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A Reggie Bullock trade is all about value

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In case you missed it, Reggie Bullock had a very interesting 4th of July interaction on Twitter where he shared some photos with friends in the frame. subtitles like “He Slides to Philly Next” and “Next Sixer.”

Those are… weirdly specific subtitles that surely can’t be creatively misunderstood, right? As if Bullock’s friends aren’t talking about ‘Philadelphia’ like they’re headed to a Philly steakhouse or the ‘next Sixer’ like he’s about to land on his sixth team (he’s actually on his seventh); no, for one reason or another, Bullock believes he’ll be a member of the Philadelphia 76ers this fall, and who better to believe than himself?

For Bullock, landing in Philadelphia isn’t the worst outcome imaginable; the Sixers are no worse than the Dallas Mavericks, and going from one dominant ball handler in Luka Doncic to three in Joel Embiid, James Harden and even Tyrese Maxey who draw defenders while working near the basket will only open up more stares. open around the arch.

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But what about Philadelphia? Does Reggie Bullock fit the Philadelphia 76ers’ offensive identity and, if so, how much is he “worth” to the team? That value question and that question alone should define Daryl Morey’s interest in a possible trade with the Dallas Mavericks.

If the value is correct, Reggie Bullock makes sense for the Philadelphia 76ers.

If the Dallas Mavericks want to turn around Reggie Bullock and the top filler (Dwight Powell, Davis Bertans, Maxi Kleber or maybe Tim Hardaway Jr.) for Tobias Harris, then the Philadelphia 76ers should absolutely consider making a deal. Suddenly, Philly has an extra power forward in Harris, PJ Tucker, Georges Niang and Danuel House, and even if they have to get more bigs back to match salary, splitting a contract three times is usually a good move, especially with the The trading deadline is many months away and there are one or two assets left to trade.

For Dallas, that trade could also make sense: Dorian Finney-Smith can play any forward position and the size advantage of having a forward-sized point guard, remember the days? – would free up the Mavs to run a smart, heavy defensive scheme with Christian Wood and JaVale McGee splitting the central minutes. Even if the Sixers had to add a few seconds, a young player or even a heavily protected 2029 first-round pick to close a deal, the prospects of moving off Harris for role players make a lot of sense.

However, if the Mavericks ask for a package centered on Matisse Thybulle, the apple of their eye, well, then the prospects of a deal being done shift in the other direction.

While a Bullock deal for Thybulle and Furkan Korkmaz would technically work out financially, it’s hard to imagine a numbers man like Morey who values ​​advanced analysis above all else trading two players with a combined 4.8 winning percentage for a striker who, through a fit schema, he only registered a WS of 3.2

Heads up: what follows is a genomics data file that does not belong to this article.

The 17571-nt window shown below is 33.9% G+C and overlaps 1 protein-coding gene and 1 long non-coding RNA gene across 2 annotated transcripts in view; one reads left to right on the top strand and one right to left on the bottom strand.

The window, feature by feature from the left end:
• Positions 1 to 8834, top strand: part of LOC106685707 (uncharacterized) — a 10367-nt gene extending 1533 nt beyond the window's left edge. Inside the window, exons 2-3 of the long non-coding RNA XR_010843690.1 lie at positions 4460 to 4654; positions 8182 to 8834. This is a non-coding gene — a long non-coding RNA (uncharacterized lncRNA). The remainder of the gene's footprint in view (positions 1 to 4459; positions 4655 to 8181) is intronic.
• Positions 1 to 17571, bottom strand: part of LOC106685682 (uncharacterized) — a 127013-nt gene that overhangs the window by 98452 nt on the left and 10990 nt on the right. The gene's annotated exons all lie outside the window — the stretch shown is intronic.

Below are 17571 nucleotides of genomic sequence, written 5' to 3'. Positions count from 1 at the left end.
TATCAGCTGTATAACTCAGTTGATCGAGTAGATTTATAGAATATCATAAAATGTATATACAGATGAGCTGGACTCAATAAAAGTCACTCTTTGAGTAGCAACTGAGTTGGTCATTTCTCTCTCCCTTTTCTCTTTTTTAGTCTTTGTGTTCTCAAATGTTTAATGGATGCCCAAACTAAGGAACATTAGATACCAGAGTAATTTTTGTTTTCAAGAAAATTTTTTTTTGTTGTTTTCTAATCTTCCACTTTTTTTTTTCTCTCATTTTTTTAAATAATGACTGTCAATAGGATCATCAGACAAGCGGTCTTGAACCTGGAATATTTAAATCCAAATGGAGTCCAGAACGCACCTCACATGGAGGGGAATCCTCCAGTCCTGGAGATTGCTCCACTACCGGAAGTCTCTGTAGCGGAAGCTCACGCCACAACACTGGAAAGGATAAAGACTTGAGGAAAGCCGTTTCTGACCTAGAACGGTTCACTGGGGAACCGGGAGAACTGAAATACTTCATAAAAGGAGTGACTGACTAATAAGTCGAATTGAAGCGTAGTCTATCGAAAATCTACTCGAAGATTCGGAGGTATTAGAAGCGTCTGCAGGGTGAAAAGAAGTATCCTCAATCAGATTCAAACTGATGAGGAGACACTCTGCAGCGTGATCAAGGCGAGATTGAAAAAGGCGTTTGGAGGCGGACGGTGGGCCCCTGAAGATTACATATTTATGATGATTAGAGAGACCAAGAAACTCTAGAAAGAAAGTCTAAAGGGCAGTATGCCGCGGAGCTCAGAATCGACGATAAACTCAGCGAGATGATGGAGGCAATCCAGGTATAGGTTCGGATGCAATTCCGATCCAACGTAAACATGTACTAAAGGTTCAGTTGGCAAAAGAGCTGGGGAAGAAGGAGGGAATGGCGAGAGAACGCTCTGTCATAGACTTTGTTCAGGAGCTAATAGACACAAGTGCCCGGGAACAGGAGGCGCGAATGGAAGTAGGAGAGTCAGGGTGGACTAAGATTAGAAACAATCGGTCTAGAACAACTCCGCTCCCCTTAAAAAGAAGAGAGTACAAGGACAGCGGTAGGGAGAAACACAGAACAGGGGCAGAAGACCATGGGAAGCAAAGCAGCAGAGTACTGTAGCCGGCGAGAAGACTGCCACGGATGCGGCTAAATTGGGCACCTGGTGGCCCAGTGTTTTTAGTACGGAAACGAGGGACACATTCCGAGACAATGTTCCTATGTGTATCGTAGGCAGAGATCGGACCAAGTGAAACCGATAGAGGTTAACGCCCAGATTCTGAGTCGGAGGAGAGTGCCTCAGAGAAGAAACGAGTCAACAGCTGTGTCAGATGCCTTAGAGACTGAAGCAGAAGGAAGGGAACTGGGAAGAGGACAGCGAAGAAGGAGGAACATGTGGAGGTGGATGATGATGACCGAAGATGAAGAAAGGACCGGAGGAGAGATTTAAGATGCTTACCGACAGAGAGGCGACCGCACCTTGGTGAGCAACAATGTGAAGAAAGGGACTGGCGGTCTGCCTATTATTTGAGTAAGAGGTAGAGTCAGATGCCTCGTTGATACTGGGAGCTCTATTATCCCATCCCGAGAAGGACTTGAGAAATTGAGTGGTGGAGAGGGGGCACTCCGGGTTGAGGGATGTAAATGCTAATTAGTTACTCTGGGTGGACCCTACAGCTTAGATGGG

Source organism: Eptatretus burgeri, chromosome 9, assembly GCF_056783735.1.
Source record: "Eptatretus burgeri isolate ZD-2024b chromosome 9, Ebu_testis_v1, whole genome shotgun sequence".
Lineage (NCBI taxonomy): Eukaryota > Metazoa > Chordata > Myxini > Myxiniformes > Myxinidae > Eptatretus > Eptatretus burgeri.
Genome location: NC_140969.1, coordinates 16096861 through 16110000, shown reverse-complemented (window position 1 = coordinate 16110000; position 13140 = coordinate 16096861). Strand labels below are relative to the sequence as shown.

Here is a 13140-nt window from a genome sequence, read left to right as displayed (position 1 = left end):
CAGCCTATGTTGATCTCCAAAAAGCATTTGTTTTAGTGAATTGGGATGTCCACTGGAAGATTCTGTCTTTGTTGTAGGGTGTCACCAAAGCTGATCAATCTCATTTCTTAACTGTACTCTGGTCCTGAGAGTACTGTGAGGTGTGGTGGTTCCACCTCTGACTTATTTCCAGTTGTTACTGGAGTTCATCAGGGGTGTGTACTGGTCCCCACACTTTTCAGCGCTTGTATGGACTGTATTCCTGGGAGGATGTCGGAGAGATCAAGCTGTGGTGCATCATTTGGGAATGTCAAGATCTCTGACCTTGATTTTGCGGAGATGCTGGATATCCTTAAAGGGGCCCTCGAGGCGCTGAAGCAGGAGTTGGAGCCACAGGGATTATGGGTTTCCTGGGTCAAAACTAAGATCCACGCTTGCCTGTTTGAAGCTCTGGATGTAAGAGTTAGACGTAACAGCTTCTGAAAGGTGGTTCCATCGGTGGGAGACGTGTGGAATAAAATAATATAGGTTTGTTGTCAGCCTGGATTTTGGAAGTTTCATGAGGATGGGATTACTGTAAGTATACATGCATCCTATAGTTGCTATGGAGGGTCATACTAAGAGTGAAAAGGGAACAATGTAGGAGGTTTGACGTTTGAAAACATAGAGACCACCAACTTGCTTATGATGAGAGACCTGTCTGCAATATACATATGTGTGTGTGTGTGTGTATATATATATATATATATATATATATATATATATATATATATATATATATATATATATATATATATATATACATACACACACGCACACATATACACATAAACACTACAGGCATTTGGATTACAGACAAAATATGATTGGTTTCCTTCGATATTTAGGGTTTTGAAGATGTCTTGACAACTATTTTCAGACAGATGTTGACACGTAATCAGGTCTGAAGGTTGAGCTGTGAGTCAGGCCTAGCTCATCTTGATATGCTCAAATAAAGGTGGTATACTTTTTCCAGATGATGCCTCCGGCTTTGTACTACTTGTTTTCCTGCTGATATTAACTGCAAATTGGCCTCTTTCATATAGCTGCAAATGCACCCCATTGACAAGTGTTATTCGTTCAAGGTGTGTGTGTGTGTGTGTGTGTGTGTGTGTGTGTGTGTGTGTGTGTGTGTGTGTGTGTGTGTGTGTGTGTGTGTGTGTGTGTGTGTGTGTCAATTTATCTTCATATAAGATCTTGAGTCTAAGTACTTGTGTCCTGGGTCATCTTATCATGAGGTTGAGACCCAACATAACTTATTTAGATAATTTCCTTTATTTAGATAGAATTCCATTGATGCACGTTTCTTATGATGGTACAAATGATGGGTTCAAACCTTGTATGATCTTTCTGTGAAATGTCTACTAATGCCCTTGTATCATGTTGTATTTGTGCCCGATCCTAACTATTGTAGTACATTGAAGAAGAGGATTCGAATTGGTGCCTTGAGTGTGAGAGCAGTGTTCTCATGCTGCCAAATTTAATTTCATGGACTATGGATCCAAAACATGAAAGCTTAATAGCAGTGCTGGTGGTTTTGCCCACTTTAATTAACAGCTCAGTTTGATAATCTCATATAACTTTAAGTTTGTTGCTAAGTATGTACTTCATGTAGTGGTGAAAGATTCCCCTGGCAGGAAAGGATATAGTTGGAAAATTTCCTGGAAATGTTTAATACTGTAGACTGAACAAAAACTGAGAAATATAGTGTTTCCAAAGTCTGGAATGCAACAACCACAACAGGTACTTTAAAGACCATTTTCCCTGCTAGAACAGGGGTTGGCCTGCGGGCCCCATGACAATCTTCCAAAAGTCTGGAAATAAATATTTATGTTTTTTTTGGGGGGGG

Heck, only Thybulle had a higher WS than Bullock last season (3.7), and given that he’s six years younger, there’s little reason to believe the two numbers won’t head in the opposite direction in the future.

Granted now, the Mavericks could make up for the discrepancy in value with their own additional capital, either through draft picks or a prospect like Josh Green, who was picked over Tyrese Maxey in 2020 but hasn’t been up to the task. of your draft. pedigree, but does that really fit the Sixers’ win-now mentality? If anything, they’d probably try to trade the acquired pick for immediate roster upgrades or to get out of Harris anyway.

No, for the Sixers to make such a deal work, it would probably have to be a three-team deal, where the Mavericks get Harris, Thybulle and a conditional 2029 first-round pick, the Houston Rockets get Powell, Maxi Kleber, Green, Theo Pinson and a 2023/24 first-round pick from Dallas, and Philly signing Bullock and Eric Gordon. Each team gets what it wants, Houston isn’t taking any long-term salary outside of Green, which fits its timeline, and the Sixers get the two players they love most for the price of the last vestiges of the era of General Manager of Elton Brand. .

It’s tricky and probably unrealistic for a number of reasons, but it’s hard to identify a two-team deal that feels like equal value to both sides without actually giving one of the two teams less value or something they don’t really want.

On paper, Reggie Bullock is exactly the kind of player the Philadelphia 76ers have been looking for since Danny Green was left out of their plans for the 2022-23 season; he’s 6-foot-7, can switch defenses and has established himself as one of the best catch-and-shoot specialists in the NBA today in terms of attempts and completion percentage. While that production alone probably isn’t worth saying goodbye to a 25-year-old with two All-NBA defensive team spots on his résumé, if his addition could be complemented by a player like Eric Gordon, who is as ready for the playoffs like any player available on the market today, then Daryl Morey shouldn’t hesitate to try to close a deal.

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